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Compared to other industries, health care providers have a much bigger source of technology complexity to contend with: the clinical environment. The clinical side of the house represents a hodgepodge of specialized systems where everything from infusion pumps to imaging modalities share data using specialized protocols (HL7) via a “spider Web” of complicated interfaces.
Given this complexity, health care cloud computing is both appealing and challenging.. Off-premise cloud computing solutions -- in particular the IaaS model that allows a virtualized but still flexible substrate -- promise to reduce IT footprint. Reducing the size of the on-campus data center would remove a notorious IT pain point for institutional providers. But there’s also a challenge because stability of the clinical environment is so closely tied to patient safety.
A move to the cloud in the clinical space can be extremely compelling, but obviously needs to be done in a way that doesn’t compromise patient safety or the organization’s HIPAA compliance status.
Health care cloud computing: Start small
First, it’s important to understand and analyze both what systems will move -- and when -- well in advance of a move. It doesn’t make sense to move each and every system.
For example, while it may be possible to virtualize and move off-premises a traffic-hungry, processor-intensive system like an image processing system, it may not be the smartest move. Bandwidth is already the bane of diagnostic imaging departments industry-wide, so increasing latency by routing traffic off site isn’t a good idea. And it’s not just traffic: Moving an EMR system without a plan for how to access patient charts in the event of a communications outage isn’t the best idea either.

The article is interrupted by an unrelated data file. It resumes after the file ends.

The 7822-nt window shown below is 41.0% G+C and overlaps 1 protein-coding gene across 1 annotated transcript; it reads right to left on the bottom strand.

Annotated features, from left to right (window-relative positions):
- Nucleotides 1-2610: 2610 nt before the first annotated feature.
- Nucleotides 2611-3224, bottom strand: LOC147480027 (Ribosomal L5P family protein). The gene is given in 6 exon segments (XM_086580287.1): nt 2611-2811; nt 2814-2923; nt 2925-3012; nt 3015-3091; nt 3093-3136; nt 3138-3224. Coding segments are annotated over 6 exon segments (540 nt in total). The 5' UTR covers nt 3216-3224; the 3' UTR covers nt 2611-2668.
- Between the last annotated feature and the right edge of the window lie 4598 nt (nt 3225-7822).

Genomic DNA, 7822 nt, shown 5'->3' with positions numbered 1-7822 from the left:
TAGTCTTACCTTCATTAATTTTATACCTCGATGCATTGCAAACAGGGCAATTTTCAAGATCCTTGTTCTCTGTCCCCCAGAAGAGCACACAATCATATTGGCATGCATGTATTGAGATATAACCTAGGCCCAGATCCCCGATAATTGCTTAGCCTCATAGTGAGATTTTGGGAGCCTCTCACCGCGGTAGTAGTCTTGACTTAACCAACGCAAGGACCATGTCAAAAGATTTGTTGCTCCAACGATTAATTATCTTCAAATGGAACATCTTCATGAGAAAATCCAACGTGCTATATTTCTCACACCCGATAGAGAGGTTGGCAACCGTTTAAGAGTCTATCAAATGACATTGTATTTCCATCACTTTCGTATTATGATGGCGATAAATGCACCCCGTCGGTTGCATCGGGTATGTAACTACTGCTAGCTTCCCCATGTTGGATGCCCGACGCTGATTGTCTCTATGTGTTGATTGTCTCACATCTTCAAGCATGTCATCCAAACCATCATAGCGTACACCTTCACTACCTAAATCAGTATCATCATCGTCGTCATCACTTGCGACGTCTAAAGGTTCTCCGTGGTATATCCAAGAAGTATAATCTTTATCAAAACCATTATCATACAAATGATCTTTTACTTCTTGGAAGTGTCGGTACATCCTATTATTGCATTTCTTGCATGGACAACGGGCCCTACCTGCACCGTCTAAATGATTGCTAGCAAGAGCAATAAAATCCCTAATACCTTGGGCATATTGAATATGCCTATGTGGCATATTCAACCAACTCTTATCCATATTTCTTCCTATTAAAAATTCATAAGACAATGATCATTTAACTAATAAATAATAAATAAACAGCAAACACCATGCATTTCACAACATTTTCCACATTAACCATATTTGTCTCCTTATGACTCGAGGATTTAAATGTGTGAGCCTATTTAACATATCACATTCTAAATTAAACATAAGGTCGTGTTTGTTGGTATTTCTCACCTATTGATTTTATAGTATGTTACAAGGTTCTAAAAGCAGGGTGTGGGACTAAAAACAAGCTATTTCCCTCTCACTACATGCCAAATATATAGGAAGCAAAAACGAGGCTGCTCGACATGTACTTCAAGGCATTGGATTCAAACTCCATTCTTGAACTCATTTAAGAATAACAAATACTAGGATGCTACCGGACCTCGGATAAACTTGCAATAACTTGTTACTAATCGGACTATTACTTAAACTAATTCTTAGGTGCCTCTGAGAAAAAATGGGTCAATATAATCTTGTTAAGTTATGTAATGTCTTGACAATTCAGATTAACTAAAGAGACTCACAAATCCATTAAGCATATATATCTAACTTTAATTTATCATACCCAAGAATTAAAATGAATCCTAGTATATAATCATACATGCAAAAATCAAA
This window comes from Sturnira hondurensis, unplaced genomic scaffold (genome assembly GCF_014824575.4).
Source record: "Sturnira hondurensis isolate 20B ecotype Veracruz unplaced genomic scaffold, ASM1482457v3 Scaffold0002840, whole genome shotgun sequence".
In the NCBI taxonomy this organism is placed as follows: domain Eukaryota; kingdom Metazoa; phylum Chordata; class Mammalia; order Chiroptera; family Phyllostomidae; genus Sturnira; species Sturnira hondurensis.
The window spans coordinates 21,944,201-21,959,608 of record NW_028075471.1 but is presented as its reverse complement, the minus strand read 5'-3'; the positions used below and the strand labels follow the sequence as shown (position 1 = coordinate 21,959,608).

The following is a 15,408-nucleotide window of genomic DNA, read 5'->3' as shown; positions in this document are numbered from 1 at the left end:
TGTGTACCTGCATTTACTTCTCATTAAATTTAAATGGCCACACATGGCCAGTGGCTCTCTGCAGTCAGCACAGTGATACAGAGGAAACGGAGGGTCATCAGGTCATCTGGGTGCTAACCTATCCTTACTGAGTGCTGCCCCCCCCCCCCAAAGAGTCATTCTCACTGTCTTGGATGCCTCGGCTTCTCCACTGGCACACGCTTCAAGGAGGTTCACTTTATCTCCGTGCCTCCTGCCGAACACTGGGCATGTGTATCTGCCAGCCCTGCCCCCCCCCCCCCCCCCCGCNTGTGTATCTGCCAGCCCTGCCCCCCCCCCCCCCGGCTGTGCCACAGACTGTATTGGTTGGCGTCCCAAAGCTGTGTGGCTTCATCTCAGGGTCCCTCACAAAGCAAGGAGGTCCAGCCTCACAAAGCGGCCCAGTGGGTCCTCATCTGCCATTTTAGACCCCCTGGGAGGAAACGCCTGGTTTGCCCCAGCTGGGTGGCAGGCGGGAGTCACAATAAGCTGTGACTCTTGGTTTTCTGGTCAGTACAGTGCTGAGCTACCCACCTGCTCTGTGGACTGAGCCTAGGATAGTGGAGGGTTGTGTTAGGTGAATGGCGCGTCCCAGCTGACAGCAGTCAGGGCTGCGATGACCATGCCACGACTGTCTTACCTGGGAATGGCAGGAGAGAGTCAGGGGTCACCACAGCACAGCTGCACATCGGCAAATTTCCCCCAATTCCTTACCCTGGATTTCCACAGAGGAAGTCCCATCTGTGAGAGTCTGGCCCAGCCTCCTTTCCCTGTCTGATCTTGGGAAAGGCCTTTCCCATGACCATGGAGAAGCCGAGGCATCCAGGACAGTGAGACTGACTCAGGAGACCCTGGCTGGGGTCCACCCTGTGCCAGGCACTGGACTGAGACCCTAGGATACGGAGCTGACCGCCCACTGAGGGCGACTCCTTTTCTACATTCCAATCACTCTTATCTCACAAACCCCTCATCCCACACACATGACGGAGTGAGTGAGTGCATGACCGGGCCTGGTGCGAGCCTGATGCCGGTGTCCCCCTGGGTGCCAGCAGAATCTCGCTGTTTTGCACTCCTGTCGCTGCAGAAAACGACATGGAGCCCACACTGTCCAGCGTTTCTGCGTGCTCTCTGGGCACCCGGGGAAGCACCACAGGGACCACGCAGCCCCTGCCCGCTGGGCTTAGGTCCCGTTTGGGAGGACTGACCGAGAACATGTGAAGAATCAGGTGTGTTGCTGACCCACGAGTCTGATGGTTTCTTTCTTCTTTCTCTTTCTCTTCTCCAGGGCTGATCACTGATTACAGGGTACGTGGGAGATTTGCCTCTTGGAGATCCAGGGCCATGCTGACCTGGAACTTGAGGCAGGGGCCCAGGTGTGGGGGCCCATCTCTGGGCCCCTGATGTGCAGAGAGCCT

Also, when to virtualize is an important consideration. Many organizations, eager to realize the financial benefits associated with moving to the cloud, sometimes lock in to “hard cutover” dates. They may for example (anticipating the reclamation of space in the data center) back out of lease agreements and schedule the cutover around uncompromising dates.
This kind of aggressive schedule, however, is dangerous in the clinical contest. Instead, a slow, controlled migration -- with well-defined iterative phases and plenty of testing in between -- minimizes the potential for patient impact. Useful candidates to migrate first are scheduling or financial systems that intersect the patient experience but do not directly impact safety or quality of care.
A useful tool to leverage for this planning is the “application and data criticality analysis” required under HIPAA Security §164.308(a)(7)(ii)(E) [i.e., “Assess the relative criticality of specific applications and data …”] Since you’re required to rank applications by criticality as part of HIPAA compliance, leveraging that list as a roadmap for cloud maximizes dollars already spent. Start here by scheduling your migration in reverse-criticality order (i.e., least critical to most critical), using the ranking as the input.
Health care cloud computing: Provider negotiations
It’s not a given that your cloud vendor knows what the HIPAA Security Rule is, let alone has a compelling story around it. This may change as HITECH extends enforcement to include business associates, but that change is down the road; short term, health care providers need these business associates to address it today or risk being out of compliance.
Obviously, validating compliance with the security rule prior to entering a cloud provider relationship is the optimal scenario. If pressed (particularly during the sales process), many service providers will open the kimono to demonstrate compliance, even in some cases creating per-customer matrices outlining how they comply with HIPAA’s security requirements on a implementation specification basis. So if you’re entering into a relationship with a vendor, asking the vendor to demonstrate compliance in advance can give you leverage.
However, since security isn’t always consulted well in advance, it’s not always possible to vet service providers for their security rule compliance in advance. If that’s the case, the onus is on the health care provider to understand and work around the security controls in place at the vendor and document how they address the security rule. Oftentimes, resources at the service provider can be enlisted to help do this; for example, most service providers maintain staff to respond specifically to this type of request. While not every vendor is able to (or willing) to assist, many are, so asking for help is always a good idea.
About the author:
Ed Moyle is a senior security strategist with Savvis as well as a founding partner of Security Curve.